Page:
Without an H

Photography from south-east Asia by Jon Sanwell

Long day

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Quick street portrait from earlier today, taken in the An Duong neighbourhood of Hanoi, between the dyke road and the river. It’s blisteringly hot during the day at the moment, so I’ve been shooting in the late afternoon and early evening a lot over the last couple of weeks. I suppose this is a different take on yesterday’s “end of the day” theme. I’ll put together a longer post or two some time soon, but for now, I’ll keep posting single pictures.

Run run run

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I took lots of photographs at the weekend, more than I’ve taken for ages. Here’s one. Hanoi really can be beautiful when it’s in the right mood. More soon.

Stormy weather

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Hanoi was doing its stormclouds and sunshine thing earlier on today. This shot was taken from my roof at about six in the evening, just as the thunderbolts and lightning were getting going. By my guess, the end of this particular rainbow is the site of the R ‘n’ R Tavern on Nghi Tam street, an unlikely location for a pot of gold.

Streets of Mandalay

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Mandalay is a slightly odd city, full of history, but a little neglected in the present day. Flat, laid out in straight lines and right angles, and with no obvious centre, it’s not immediately appealing in the same way as Yangon, but there’s plenty to see if you wander round the right corner. I enjoyed walking and driving around on my rented motorbike, exploring the markets and streets.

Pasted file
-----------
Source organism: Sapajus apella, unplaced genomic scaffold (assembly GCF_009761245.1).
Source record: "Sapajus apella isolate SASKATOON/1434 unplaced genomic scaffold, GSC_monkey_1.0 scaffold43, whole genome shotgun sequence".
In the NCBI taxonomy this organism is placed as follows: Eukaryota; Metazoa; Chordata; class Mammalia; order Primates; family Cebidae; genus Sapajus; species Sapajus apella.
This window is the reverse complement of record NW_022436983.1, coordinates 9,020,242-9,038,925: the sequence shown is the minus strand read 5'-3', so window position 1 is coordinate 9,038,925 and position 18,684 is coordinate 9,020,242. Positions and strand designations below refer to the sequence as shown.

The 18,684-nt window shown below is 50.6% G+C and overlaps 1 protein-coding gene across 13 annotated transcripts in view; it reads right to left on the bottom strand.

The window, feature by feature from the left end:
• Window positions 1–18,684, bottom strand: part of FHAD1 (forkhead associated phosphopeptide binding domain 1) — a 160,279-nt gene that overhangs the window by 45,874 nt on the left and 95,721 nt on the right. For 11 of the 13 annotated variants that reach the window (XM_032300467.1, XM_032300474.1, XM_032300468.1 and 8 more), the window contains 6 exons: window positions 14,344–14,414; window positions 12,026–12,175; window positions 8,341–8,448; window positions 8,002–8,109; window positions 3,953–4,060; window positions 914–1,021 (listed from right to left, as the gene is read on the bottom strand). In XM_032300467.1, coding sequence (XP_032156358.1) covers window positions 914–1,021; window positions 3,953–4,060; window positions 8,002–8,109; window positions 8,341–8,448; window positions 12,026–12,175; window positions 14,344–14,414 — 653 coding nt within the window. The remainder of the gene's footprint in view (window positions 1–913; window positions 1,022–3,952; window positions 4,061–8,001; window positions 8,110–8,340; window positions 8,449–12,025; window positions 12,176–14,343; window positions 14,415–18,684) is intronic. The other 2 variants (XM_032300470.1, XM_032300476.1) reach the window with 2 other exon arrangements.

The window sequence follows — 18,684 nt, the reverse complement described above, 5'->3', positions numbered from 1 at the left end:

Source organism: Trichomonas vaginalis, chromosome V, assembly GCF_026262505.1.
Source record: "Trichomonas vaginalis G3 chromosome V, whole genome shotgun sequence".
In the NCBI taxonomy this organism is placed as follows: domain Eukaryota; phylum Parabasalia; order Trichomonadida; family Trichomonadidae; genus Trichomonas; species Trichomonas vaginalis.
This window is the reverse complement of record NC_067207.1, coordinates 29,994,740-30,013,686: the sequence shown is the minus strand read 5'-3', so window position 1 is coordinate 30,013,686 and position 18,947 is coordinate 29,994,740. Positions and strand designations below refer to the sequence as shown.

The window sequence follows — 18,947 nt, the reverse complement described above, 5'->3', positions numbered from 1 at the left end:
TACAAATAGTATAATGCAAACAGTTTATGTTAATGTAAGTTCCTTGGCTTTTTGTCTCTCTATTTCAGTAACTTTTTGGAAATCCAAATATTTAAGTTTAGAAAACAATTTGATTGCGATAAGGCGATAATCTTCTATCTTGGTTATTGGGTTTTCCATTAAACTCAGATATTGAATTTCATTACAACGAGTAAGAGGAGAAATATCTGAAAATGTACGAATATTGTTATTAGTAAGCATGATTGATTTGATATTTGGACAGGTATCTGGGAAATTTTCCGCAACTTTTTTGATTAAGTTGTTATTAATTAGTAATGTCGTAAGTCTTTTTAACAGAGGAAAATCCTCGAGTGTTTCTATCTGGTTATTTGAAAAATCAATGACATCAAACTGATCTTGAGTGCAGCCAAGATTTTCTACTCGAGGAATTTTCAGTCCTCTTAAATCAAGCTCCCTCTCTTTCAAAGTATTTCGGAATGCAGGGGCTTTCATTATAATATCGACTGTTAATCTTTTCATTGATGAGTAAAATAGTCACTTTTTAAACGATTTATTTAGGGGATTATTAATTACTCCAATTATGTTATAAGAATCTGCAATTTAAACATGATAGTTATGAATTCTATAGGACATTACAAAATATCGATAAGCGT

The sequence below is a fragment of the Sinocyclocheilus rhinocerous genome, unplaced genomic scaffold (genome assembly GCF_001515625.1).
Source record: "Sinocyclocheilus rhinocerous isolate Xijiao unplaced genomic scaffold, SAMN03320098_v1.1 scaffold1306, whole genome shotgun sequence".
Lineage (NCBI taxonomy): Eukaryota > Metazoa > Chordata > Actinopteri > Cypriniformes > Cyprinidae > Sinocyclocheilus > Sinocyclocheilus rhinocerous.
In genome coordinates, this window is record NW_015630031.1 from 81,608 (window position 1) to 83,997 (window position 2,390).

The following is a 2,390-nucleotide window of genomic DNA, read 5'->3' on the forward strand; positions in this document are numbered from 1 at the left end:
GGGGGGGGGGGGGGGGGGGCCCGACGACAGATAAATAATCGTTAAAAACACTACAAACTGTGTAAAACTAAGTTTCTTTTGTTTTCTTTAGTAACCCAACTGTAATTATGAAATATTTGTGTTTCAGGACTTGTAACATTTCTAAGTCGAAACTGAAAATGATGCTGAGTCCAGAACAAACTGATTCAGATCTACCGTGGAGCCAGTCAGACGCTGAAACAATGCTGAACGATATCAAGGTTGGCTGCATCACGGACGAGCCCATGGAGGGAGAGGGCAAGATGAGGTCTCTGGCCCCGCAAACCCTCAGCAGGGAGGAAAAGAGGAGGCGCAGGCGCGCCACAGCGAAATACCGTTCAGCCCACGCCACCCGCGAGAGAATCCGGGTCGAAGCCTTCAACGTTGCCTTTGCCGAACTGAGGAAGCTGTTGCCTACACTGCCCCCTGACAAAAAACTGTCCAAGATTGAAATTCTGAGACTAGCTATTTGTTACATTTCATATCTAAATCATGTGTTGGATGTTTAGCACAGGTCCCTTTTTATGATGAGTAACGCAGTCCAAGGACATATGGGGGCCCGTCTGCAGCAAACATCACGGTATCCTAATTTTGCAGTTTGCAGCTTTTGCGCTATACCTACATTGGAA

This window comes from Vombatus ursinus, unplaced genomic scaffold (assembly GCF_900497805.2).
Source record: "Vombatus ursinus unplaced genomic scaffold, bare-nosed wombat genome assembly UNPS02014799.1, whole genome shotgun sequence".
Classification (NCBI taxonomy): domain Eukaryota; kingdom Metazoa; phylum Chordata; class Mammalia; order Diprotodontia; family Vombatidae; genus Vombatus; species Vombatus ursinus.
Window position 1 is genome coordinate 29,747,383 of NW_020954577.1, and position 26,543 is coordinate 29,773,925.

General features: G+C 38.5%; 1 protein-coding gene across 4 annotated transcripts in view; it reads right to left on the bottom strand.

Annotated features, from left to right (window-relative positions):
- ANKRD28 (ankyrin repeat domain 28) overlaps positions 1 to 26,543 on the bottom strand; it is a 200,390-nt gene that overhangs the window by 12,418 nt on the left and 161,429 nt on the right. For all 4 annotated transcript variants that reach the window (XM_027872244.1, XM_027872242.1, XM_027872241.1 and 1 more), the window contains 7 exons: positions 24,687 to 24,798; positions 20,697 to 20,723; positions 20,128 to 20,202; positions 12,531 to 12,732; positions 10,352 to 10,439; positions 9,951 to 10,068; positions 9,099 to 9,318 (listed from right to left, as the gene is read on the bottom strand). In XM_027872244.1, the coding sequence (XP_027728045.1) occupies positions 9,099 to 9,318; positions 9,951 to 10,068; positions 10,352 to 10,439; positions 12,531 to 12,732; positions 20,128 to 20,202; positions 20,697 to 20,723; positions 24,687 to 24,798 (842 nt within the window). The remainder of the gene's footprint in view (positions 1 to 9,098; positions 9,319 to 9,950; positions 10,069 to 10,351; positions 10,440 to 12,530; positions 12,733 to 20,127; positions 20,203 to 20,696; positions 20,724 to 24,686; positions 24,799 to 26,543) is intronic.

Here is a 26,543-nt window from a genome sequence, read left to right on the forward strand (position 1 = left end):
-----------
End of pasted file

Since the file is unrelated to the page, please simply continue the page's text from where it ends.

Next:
The men in the picture above are playing chinlone, a kind of keepy-uppy game played with a ball made from rattan. It’s a common sight in open spaces throughout Myanmar.

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The buddha factory

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Wandering around the southern part of Mandalay’s central grid, looking for a pagoda that I never found, I came across a row of workshops where buddha statues were being made. The air was thick with dust as workmen used circular saws to cut away extraneous rock and reveal the buddha figures hidden within. Women cleaned and polished and provided the finishing touches. Half-finished statues, their bodies perfectly crafted but their heads still unformed, clustered together in the morning sun. Others, victims of some error or flaw, lay abandoned amid piles of rubble. In other workshops, craftsmen busied themselves with making gold-plated ornaments, such as the conical htis that sit on top of Burmese pagodas.

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